If you have yet to play Journey, the smash-hit PSN title by thatgamecompany (yes, that is their name), then you are bad and you should feel bad. Don’t have $15 to spend on the game? Fuck you, steal some from your grandma. Don’t have a PS3? You probably know someone who does, and you can easily beat the game in one sitting, so just… go to their house/break in and borrow their system for 2 hours. I don’t even care if your friend is busy necking with their significant other while watching Talladega Nights on Blu-Ray. Eject the disc and smash it. Smash it in the name of art. In the name of emotional gameplay experiences.
thatgamecompany is very much an artsy developer. The first game they have listed on their website is Cloud, which is like if one of their later games, flower, met Katamari Damacy. You play as a hospitalized child who dreams of flying around in the clouds, in which you can absorb clouds into you and then release them in patterns. They followed that up with flOw, which I can only describe as a “microscopic life simulator”. flower was the next game, which has you controlling the wind and going around collecting petals from flowers all over the map. That game had some very emotional moments, believe it or not, which set the precursor for Journey.
Journey is not a long game. It can clock in anywhere from 2 to 4 hours depending on how much you want to explore/how stupid you are. And for $15, that’s asking a lot. However, I can personally say that no game has quite rocked me as hard as Journey has. The fact that you can beat it in a single sitting actually helps the game out, as it allows you to fully take in the entire scope of the game. In many ways, it’s like a film, whereas most games are hours long and can warrant pausing and saving and coming-back-to-later, which breaks up the experience. Journey allows you to get the whole experience in one session.
Journey is a beauty to look at, and the intimacy of its multiplayer might just restore your faith in online gamers, as the first time I played, (and many times after, it’s that kind of game), my companion would often help me out with puzzles (which aren’t that hard, but still), or wait up for me if I was lagging behind… and I was sure to do the same for those companions I traveled with that seemed new to the game.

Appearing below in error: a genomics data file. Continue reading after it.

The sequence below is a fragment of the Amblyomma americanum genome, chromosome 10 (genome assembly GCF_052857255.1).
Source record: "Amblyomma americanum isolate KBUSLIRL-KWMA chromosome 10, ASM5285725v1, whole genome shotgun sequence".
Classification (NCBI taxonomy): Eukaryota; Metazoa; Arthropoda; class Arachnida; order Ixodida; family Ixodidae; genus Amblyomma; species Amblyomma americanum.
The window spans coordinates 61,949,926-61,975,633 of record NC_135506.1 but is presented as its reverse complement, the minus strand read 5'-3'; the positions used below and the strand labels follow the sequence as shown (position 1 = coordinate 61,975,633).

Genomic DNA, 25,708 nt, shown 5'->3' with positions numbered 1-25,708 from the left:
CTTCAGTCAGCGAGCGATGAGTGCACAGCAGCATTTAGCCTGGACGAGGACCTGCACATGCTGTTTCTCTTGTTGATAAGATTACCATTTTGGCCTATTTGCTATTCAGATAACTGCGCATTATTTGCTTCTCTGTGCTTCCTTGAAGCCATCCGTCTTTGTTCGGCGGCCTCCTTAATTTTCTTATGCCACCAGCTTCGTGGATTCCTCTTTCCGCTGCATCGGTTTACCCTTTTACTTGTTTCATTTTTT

No doubt you might have already heard about the Journey Collector’s Edition, which puts this extremely powerful experience on disc, for the price of $30. Before you scoff at the doubled asking price, know that the disc also includes flOw and flower, which are both excellent experiences, as well as a ton of trailers, dev diaries, a documentary, all of the soundtracks for all of the games, and 3 exclusive mini-games made by thatgamecompany during 24-hour game-developing jams, which were previously unplayable unless you… y’know, actually went to thatgamecompany’s offices. Oh, and it comes with 1 free month of PlayStation Plus, so there’s that.
If you own a PS3, you absolutely must play Journey. It’s an emotional, powerful experience unlike anything else and it’s still my personal front-runner for Game of the Year 2012. Even if you don’t own Sony’s system, you should still try to play the game. But thankfully, if you missed out on it back in February, this new Collector’s Edish is the perfect reason to play it, especially if you have yet to play flOw or flower. Because seriously, if you haven’t played the breathtaking masterpiece that is Journey, I repeat: you are bad and you should feel bad.
The Journey Collector’s Edition drops in North America on August 28th, for $30. For some reason, it’s not coming to Europe. Sorry, guys.